As an occupational therapist, my goal is to help people be more independent and functional in everyday activities. One-sided weakness, decreased grip strength, dexterity issues, or manipulation issues can cause someone to have difficulty getting food from plate to mouth. Using adaptive equipment can make the process easier and less frustrating.

Just like I mentioned in my article, The Threefold Approach to Recovery, you can use adaptive or compensatory strategies and still work on improving the underlying skill. It doesn’t have to be one or the other.

My skills and expertise lie in something called activity or task analysis. That means being able to break down the components that make up an activity.

For this article, this means looking at each component of eating and determining underlying issues that might get in the way of doing it successfully. What do we need to be able to feed ourselves?

  • Perception to understand where the food is on our plate.
  • Sitting balance and core strength to sit upright in a chair.
  • Grip strength, in-hand manipulation, and dexterity to control our utensils.
  • Wrist, elbow, and shoulder range of motion to bring our hand to our mouth.
  • Functional cognition to process and sequence the steps (e.g., food on the fork, then fork to mouth).
  • A positive or neutral emotional state.

This article is focused on that third point. Decreased grip strength, manipulation, and dexterity are some of the most common and frustrating issues when trying to feed yourself after a stroke.

Adaptive Equipment

Universal Cuff

A universal cuff is one of my favorite tools. It’s also multi-use. You may initially get it to help you feed yourself, but it can also help you shave, brush your teeth, etc. A universal cuff is especially helpful for people with limited grip strength. It actually holds utensils for you.

They’re also pretty inexpensive, ranging from $8-12 on Amazon. I like the Sammons Preston universal cuff as it’s pretty tough and won’t wear out quickly like some other brands.

Something to keep in mind with universal cuffs is that the slip your utensils go into is narrow. If your utensils are wide, you may consider either purchasing a wider universal cuff or picking up a couple of cheap, thin pieces of silverware at a local dollar store or thrift store.
Someone using a universal cuff to eat a bowl of cereal.

Foam Tubing

Foam tubing is an awesome tool that has a lot of uses. You can buy a multi-pack that has tubing with different diameters to accommodate a wide variety of objects. With the varying diameters, you can build up utensils, toothbrushes, razors, pens/pencils, etc.

It currently runs around $10 for a multi-pack. I’ve recommended foam tubing to many of my clients, and they’ve all had good results.

Foam tubing is especially helpful if you have decreased grip strength or manipulation issues. It gives more surface area to hold onto than a traditional piece of silverware
Picture showing different uses of foam tubing. Red tubing holding a spoon, yellow tubing holding a razor, and blue tubing holding dry erase marker.

Adaptive Utensil Set

A lot of people have the misconception that adaptive silverware is really expensive. Don’t get me wrong, there are definitely some costly options out there. But you can also find adaptive utensil sets, like the one pictured below, for around $10.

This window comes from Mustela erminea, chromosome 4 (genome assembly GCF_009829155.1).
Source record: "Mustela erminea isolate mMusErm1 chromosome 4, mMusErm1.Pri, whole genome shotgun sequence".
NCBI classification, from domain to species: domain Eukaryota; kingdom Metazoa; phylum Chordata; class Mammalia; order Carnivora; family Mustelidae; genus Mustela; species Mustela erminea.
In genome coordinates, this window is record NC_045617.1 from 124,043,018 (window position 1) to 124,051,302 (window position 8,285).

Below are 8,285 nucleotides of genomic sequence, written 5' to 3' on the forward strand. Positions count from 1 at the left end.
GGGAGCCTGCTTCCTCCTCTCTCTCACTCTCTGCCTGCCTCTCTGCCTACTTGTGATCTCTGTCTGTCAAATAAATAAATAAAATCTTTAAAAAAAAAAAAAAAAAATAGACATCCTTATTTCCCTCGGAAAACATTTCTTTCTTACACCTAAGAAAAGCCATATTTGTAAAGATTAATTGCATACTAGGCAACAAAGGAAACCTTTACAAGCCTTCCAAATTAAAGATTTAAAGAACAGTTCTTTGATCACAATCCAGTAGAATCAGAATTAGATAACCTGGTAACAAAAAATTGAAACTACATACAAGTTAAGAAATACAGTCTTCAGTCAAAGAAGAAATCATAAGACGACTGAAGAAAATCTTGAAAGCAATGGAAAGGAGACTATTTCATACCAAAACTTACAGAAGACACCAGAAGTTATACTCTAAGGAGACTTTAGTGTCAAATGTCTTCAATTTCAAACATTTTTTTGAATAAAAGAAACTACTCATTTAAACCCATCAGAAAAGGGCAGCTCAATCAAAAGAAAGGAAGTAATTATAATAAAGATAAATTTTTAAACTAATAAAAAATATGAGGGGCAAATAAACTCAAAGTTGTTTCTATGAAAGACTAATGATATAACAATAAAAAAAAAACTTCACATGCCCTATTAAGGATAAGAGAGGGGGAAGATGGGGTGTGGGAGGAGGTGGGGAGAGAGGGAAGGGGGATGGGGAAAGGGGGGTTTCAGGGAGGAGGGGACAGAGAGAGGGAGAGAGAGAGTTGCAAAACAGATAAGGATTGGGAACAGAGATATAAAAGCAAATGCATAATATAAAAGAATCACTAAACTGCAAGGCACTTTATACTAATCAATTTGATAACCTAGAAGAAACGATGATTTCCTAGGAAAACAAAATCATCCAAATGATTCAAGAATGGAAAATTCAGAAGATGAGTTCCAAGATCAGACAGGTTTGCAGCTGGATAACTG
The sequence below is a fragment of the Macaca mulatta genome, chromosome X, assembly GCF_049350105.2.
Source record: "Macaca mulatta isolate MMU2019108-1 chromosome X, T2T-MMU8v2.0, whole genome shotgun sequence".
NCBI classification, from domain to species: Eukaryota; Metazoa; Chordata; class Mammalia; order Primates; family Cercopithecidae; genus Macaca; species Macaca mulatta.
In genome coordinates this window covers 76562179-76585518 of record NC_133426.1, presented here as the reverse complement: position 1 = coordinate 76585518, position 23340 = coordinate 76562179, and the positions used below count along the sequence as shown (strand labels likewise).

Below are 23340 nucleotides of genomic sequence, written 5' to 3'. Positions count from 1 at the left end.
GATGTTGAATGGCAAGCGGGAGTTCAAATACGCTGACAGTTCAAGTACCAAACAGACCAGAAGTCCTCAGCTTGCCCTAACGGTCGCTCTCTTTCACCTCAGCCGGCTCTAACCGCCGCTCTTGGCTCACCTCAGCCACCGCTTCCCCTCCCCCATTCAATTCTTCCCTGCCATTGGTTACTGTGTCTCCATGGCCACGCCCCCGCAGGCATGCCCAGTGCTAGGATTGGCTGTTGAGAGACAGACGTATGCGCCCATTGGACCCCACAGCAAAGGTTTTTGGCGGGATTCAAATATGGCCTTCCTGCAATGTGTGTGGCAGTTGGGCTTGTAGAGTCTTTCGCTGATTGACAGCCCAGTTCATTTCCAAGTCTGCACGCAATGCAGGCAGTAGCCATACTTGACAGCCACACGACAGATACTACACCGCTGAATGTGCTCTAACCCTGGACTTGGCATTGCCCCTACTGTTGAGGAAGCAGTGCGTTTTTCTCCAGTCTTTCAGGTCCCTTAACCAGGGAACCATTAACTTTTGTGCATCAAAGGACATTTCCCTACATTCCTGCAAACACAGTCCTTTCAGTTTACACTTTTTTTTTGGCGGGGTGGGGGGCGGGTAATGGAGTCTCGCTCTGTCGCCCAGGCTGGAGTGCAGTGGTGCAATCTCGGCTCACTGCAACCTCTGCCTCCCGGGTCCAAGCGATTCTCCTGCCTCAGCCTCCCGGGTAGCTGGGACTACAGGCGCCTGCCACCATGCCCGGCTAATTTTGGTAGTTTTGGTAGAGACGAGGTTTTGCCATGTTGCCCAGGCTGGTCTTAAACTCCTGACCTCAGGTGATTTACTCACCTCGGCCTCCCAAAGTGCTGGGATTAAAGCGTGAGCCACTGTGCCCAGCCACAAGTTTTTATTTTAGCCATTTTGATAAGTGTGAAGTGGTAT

One advantage of built-up silverware is that it’s something you can bring with you out to eat. You may run into issues with foam tubing or a universal cuff not fitting other silverware outside your home. Having a personalized set means that you can bring it with you out to eat or to family gatherings and know that it will work for you.
Picture showing hand holding adaptive utensil set including fork, spoon, and knife.

Scoop Bowl

Scoop bowls and plates are another relatively inexpensive way to make eating easier. They have small lips on the side to make getting food onto your utensil easier. These are best for someone with manipulation or coordination issues that make it difficult to scoop or pierce food with a utensil.

Something to keep in mind is that you can use a scoop bowl in combination with foam tubing, built-up silverware, or a universal cuff. It’s all about finding what setup works best for you.

3 scoop bowls (red, yellow, and white)  with different foods in each of them.

Shelf Liner

Non-slip cabinet shelf liner isn’t so much a tool to actually feed yourself, but it will make the process easier. If you’re using a regular plate or bowl, sometimes they can slide around on the table when you’re trying to get food onto your utensil. This can be super frustrating.

Putting a small piece of non-slip shelf liner underneath your dinnerware can solve this problem. You can usually find a small roll at a dollar store near you.

You can use shelf liner in conjunction with any of the other pieces of adaptive equipment I’ve talked about today. Again, it’s about customizing your setup to work for you.

Close-up of gray cabinet shelf liner with smaller, multi-colored rolls of liner on the right side of the image.
Using adaptive equipment can help you remain functional and independent while you continue to improve the underlying issues that are causing difficulty.

*These are Amazon affiliate links from which I earn a small percentage of qualifying purchases at no cost to you. However, I only recommend products that I’ve tried or my clients have tried with good success.